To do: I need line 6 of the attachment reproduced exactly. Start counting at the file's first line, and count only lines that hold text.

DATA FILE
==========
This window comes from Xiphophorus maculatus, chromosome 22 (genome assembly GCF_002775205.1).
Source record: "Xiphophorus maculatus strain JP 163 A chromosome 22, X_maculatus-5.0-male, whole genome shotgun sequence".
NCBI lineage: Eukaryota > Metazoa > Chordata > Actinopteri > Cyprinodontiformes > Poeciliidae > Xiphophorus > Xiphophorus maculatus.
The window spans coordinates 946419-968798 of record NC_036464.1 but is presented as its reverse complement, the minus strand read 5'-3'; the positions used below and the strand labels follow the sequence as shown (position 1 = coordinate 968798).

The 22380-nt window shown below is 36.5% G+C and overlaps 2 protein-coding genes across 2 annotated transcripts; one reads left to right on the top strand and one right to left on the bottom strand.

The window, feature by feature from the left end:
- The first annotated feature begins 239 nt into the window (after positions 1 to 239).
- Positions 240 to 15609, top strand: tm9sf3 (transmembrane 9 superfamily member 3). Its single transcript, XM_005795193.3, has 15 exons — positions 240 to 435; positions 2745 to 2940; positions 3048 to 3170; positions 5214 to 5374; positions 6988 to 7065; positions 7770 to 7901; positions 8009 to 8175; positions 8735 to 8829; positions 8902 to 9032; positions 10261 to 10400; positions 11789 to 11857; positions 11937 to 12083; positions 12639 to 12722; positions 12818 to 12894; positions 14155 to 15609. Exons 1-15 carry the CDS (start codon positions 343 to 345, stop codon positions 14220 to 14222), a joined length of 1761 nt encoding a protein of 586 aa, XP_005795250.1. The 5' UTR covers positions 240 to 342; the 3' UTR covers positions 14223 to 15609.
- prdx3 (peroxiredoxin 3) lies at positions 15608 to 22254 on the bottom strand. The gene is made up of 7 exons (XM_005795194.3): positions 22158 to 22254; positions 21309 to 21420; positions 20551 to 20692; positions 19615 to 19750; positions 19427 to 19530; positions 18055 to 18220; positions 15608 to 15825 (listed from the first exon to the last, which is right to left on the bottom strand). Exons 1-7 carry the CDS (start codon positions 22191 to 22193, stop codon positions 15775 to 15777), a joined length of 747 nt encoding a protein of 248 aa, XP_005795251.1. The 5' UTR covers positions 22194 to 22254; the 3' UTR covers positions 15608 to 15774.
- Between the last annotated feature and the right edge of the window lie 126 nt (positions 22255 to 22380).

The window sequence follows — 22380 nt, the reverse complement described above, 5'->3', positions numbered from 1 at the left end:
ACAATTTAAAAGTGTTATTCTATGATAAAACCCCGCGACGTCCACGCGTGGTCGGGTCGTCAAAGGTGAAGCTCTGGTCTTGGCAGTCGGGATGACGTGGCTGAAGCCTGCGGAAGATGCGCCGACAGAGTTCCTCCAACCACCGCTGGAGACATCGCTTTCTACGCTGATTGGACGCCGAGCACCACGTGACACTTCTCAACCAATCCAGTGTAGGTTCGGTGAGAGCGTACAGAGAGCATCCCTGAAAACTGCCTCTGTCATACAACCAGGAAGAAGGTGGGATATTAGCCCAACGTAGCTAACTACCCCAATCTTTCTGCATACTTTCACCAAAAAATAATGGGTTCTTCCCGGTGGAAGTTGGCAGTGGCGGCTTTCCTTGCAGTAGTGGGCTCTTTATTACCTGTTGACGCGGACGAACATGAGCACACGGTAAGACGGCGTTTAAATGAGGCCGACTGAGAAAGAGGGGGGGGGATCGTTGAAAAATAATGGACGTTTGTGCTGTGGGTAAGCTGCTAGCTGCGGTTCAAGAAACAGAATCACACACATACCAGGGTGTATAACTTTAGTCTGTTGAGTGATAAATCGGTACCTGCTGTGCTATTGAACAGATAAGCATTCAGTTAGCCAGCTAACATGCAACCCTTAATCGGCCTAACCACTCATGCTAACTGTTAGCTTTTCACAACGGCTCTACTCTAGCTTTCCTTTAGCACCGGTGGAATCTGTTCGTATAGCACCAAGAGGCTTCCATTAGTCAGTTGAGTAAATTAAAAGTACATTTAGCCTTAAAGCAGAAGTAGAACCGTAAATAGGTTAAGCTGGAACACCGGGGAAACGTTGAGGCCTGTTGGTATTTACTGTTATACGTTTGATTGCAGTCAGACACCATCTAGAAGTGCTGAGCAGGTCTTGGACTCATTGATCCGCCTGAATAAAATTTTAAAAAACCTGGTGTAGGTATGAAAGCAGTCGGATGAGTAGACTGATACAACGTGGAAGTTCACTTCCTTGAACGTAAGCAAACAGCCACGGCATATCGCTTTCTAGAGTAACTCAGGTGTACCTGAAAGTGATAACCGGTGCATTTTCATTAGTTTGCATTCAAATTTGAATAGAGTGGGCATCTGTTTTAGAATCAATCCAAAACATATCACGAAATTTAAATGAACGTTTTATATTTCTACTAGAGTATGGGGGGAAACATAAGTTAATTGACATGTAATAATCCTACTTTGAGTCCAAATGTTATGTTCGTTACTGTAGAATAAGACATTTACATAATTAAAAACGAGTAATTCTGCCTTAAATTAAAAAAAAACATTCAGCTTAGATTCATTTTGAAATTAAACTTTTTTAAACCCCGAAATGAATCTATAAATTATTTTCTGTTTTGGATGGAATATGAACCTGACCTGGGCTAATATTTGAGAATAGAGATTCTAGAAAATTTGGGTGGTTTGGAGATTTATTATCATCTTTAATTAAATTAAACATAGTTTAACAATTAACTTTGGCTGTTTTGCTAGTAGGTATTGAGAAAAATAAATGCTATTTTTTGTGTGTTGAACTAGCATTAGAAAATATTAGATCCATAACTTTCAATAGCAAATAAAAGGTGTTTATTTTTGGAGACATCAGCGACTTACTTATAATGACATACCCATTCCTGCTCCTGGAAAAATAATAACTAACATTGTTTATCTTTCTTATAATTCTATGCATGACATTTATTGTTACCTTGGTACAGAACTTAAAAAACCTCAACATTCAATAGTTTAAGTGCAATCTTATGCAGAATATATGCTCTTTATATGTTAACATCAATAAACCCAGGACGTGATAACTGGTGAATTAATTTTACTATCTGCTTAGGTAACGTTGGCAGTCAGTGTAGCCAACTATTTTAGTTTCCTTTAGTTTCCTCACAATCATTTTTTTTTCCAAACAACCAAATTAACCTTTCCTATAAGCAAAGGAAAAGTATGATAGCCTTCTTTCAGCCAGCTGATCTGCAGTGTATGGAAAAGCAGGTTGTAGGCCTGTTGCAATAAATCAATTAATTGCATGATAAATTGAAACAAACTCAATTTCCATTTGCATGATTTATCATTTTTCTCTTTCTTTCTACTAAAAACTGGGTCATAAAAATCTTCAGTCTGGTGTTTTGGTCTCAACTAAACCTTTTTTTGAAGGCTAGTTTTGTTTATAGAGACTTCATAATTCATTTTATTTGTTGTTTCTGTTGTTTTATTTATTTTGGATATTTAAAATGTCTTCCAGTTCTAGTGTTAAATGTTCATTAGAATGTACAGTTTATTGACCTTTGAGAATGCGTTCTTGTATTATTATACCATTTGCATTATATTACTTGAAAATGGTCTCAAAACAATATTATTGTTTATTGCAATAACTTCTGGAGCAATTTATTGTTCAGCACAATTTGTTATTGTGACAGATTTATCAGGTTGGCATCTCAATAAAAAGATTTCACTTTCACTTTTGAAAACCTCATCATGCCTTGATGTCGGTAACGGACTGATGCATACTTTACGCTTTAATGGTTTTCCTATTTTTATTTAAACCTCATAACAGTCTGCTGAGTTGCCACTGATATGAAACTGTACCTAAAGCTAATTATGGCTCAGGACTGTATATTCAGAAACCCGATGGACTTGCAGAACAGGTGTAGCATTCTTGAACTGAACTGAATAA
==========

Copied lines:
The window, feature by feature from the left end: